Post-Progressive Christianity: Part 6, Love

The moral default of progressive Christianity is liberal humanism. That is to say, progressive Christianity prizes tolerance and inclusion. Progressive Christianity generally adopts a non-judgmental posture toward the world. By and large, in contrast to evangelical and conservative Christianity, the ethic of progressive Christianity tends toward the permissive.

As a post-progressive Christian, I highly prize tolerance. Where many evangelical Christians see liberal humanism as a great enemy, I tend to see it as one of the great moral advances in human history. It's hard not to read a book like Steven Pinker's The Better Angels of our Nature and not come to the conclusion that the liberal values of the Enlightenment have had a salutary effect upon human moral development. Tolerance toward our neighbors and acceptance of their differences, especially in an increasingly pluralistic world, are vital aspects for creating a more just and peaceful world.

And yet, tolerance is a far cry from the sacrificial, cruciform love that sits at the heart of the Christian ethical vision. Christian notions of agape demand a bit more than "I'm okay and you're okay."

There are many contrasts I could make between love and tolerance, but let me focus on one in particular. Specifically, the Christian vision of love involves love for our enemies. Jesus, from the Sermon on the Plain (Luke 6.27-29, 35-36):
“But to you who are listening I say: Love your enemies, do good to those who hate you, bless those who curse you, pray for those who mistreat you. If someone slaps you on one cheek, turn to them the other also. If someone takes your coat, do not withhold your shirt from them.

Love your enemies, do good to them, and lend to them without expecting to get anything back. Then your reward will be great, and you will be children of the Most High, because he is kind to the ungrateful and wicked."
That's a wee bit more than tolerance! And few of us, progressive or conservative, are eager to sign up for that sort of lifestyle. This is why I described Christian love as cruciform. Christian love is cross-shaped. And few of us are eager to carry the cross. I know I'm not.

All that to say, progressive Christians, because they preach inclusion and tolerance, tend to see themselves as lovers in contrast to their more judgmental evangelical counterparts. And in the eyes of the world, yes, progressive Christians are more tolerant and inclusive, more likely to welcome the "sinners" who are shunned by evangelical churches.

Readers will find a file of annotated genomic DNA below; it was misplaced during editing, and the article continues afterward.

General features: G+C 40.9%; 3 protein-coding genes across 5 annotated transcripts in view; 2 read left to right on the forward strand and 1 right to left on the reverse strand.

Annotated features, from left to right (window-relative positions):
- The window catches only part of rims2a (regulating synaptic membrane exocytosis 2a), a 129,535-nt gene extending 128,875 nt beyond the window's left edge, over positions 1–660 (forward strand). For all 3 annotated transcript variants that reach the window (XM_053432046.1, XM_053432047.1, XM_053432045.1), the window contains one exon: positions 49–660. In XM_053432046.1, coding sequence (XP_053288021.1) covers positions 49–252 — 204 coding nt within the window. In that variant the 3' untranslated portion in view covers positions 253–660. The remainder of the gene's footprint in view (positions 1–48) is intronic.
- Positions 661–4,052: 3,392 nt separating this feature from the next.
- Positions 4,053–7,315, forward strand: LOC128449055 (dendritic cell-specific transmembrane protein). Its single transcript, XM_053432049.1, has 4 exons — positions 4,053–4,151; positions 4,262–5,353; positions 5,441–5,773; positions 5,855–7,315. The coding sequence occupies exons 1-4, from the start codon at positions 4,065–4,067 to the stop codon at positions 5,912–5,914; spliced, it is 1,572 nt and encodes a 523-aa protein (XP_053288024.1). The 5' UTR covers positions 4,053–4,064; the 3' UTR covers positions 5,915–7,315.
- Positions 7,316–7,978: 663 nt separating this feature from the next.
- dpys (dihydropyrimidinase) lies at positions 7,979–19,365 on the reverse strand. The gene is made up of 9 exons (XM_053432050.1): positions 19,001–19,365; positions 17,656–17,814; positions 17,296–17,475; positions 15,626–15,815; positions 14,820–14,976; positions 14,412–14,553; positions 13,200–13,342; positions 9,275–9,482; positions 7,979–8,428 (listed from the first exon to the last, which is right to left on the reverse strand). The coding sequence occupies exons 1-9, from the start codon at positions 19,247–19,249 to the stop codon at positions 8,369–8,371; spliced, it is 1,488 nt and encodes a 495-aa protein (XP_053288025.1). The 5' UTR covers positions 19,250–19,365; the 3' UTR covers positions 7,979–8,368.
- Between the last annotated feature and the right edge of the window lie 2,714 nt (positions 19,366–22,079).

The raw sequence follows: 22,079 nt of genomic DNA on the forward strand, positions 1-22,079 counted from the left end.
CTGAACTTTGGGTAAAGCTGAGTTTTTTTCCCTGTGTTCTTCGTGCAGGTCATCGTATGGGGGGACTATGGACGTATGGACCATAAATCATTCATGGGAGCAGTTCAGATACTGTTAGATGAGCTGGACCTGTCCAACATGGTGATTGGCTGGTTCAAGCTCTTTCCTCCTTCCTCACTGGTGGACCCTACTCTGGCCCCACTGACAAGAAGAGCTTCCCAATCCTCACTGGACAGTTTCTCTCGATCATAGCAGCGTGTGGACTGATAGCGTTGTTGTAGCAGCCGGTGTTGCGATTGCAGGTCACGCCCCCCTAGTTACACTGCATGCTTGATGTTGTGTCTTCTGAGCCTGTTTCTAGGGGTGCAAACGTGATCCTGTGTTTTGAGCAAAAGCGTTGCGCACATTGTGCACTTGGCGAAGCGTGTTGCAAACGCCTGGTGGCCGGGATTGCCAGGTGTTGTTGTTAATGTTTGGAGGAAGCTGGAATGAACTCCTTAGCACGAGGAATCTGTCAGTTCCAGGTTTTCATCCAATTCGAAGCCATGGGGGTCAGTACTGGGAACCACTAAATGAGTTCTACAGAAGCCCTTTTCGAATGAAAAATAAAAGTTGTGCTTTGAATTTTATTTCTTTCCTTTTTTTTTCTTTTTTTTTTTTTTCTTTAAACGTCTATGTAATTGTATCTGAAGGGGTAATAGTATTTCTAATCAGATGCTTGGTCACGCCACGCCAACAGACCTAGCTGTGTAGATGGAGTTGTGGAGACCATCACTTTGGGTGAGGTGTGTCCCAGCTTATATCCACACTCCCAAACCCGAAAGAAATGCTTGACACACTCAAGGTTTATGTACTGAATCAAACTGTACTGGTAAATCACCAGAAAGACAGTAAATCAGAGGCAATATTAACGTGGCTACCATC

And yet, when it comes to cruciform love, loving our enemies, progressive Christians are no more loving than evangelical Christians. That's a hard thing to say, but are progressive Christians doing a better job at loving the people they consider wicked? As we are all well aware, there is an intolerance associated with tolerance, and this intolerance has left its mark upon how love is expressed with progressive Christianity, although many try valiantly to resist this influence. The sad irony is that an ideal of tolerance simply creates a new definition of "evil." And once that "evil" group is identified, it becomes really hard to love them. In fact, it's downright immoral to love them. Spend ten minutes on progressive Christian Twitter and you'll see what I'm talking about. Tolerance also tends toward demonization and dehumanization. In the end, even humanists are haters.

So, the contrast...

I AM A PROGRESSIVE CHRISTIAN because I believe the inclusion and tolerance preached by liberal humanism has been one of the great moral advances in human history, values that should be embraced and preached within the Christian community. Humanism is our friend, not our enemy.

I AM A POST-PROGRESSIVE CHRISTIAN because I believe that the Christian ethic of love involves much more than tolerance, and that progressive Christianity and liberal humanists struggle to love as much as everyone struggles. We're all haters. The call to be kind to the evil and wicked, for both progressives and evangelicals, is a message that remains as hard, foolish, seemingly immoral, and counter-cultural as when Jesus first taught it. Consequently, no progressive Christian can preach cruciform love on social media without being mobbed. If Jesus were on Twitter, he'd be crucified.

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